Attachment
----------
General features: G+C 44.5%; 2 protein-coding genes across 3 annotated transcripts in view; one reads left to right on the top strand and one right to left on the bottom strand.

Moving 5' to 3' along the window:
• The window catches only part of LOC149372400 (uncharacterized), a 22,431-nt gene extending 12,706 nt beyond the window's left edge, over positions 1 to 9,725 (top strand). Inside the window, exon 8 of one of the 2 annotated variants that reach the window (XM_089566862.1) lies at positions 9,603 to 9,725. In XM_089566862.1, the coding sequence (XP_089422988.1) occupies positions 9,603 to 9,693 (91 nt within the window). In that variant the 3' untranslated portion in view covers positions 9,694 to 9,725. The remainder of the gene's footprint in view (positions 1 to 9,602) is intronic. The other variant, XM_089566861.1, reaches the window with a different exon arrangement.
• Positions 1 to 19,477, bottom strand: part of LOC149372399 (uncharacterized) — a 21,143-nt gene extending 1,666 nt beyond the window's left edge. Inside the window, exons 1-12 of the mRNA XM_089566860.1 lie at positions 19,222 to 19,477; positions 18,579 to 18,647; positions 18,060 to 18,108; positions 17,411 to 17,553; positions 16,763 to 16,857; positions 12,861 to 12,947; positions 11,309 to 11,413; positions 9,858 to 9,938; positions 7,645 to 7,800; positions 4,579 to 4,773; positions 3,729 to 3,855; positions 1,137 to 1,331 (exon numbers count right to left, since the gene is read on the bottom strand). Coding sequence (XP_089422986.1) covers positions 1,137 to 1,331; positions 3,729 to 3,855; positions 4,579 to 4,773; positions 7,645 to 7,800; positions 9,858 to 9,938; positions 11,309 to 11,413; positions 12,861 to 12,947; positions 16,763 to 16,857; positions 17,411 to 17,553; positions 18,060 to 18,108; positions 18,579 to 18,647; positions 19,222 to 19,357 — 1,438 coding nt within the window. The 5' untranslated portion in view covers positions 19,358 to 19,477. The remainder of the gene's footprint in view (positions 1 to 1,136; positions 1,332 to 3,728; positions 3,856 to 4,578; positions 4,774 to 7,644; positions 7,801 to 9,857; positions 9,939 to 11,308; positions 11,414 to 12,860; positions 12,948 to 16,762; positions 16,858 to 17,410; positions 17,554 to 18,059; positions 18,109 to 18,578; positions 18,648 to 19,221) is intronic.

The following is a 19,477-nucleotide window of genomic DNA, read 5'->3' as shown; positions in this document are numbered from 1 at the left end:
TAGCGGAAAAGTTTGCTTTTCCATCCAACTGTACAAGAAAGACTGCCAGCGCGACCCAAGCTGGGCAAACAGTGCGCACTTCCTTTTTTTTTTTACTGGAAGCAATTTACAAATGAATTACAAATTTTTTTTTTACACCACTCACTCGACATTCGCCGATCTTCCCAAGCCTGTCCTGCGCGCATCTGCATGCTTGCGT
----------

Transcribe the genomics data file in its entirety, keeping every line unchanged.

General features: G+C 44.5%; 2 protein-coding genes across 3 annotated transcripts in view; one reads left to right on the top strand and one right to left on the bottom strand.

Moving 5' to 3' along the window:
• The window catches only part of LOC149372400 (uncharacterized), a 22,431-nt gene extending 12,706 nt beyond the window's left edge, over positions 1 to 9,725 (top strand). Inside the window, exon 8 of one of the 2 annotated variants that reach the window (XM_089566862.1) lies at positions 9,603 to 9,725. In XM_089566862.1, the coding sequence (XP_089422988.1) occupies positions 9,603 to 9,693 (91 nt within the window). In that variant the 3' untranslated portion in view covers positions 9,694 to 9,725. The remainder of the gene's footprint in view (positions 1 to 9,602) is intronic. The other variant, XM_089566861.1, reaches the window with a different exon arrangement.
• Positions 1 to 19,477, bottom strand: part of LOC149372399 (uncharacterized) — a 21,143-nt gene extending 1,666 nt beyond the window's left edge. Inside the window, exons 1-12 of the mRNA XM_089566860.1 lie at positions 19,222 to 19,477; positions 18,579 to 18,647; positions 18,060 to 18,108; positions 17,411 to 17,553; positions 16,763 to 16,857; positions 12,861 to 12,947; positions 11,309 to 11,413; positions 9,858 to 9,938; positions 7,645 to 7,800; positions 4,579 to 4,773; positions 3,729 to 3,855; positions 1,137 to 1,331 (exon numbers count right to left, since the gene is read on the bottom strand). Coding sequence (XP_089422986.1) covers positions 1,137 to 1,331; positions 3,729 to 3,855; positions 4,579 to 4,773; positions 7,645 to 7,800; positions 9,858 to 9,938; positions 11,309 to 11,413; positions 12,861 to 12,947; positions 16,763 to 16,857; positions 17,411 to 17,553; positions 18,060 to 18,108; positions 18,579 to 18,647; positions 19,222 to 19,357 — 1,438 coding nt within the window. The 5' untranslated portion in view covers positions 19,358 to 19,477. The remainder of the gene's footprint in view (positions 1 to 1,136; positions 1,332 to 3,728; positions 3,856 to 4,578; positions 4,774 to 7,644; positions 7,801 to 9,857; positions 9,939 to 11,308; positions 11,414 to 12,860; positions 12,948 to 16,762; positions 16,858 to 17,410; positions 17,554 to 18,059; positions 18,109 to 18,578; positions 18,648 to 19,221) is intronic.

The following is a 19,477-nucleotide window of genomic DNA, read 5'->3' as shown; positions in this document are numbered from 1 at the left end:
TAGCGGAAAAGTTTGCTTTTCCATCCAACTGTACAAGAAAGACTGCCAGCGCGACCCAAGCTGGGCAAACAGTGCGCACTTCCTTTTTTTTTTTACTGGAAGCAATTTACAAATGAATTACAAATTTTTTTTTTACACCACTCACTCGACATTCGCCGATCTTCCCAAGCCTGTCCTGCGCGCATCTGCATGCTTGCGT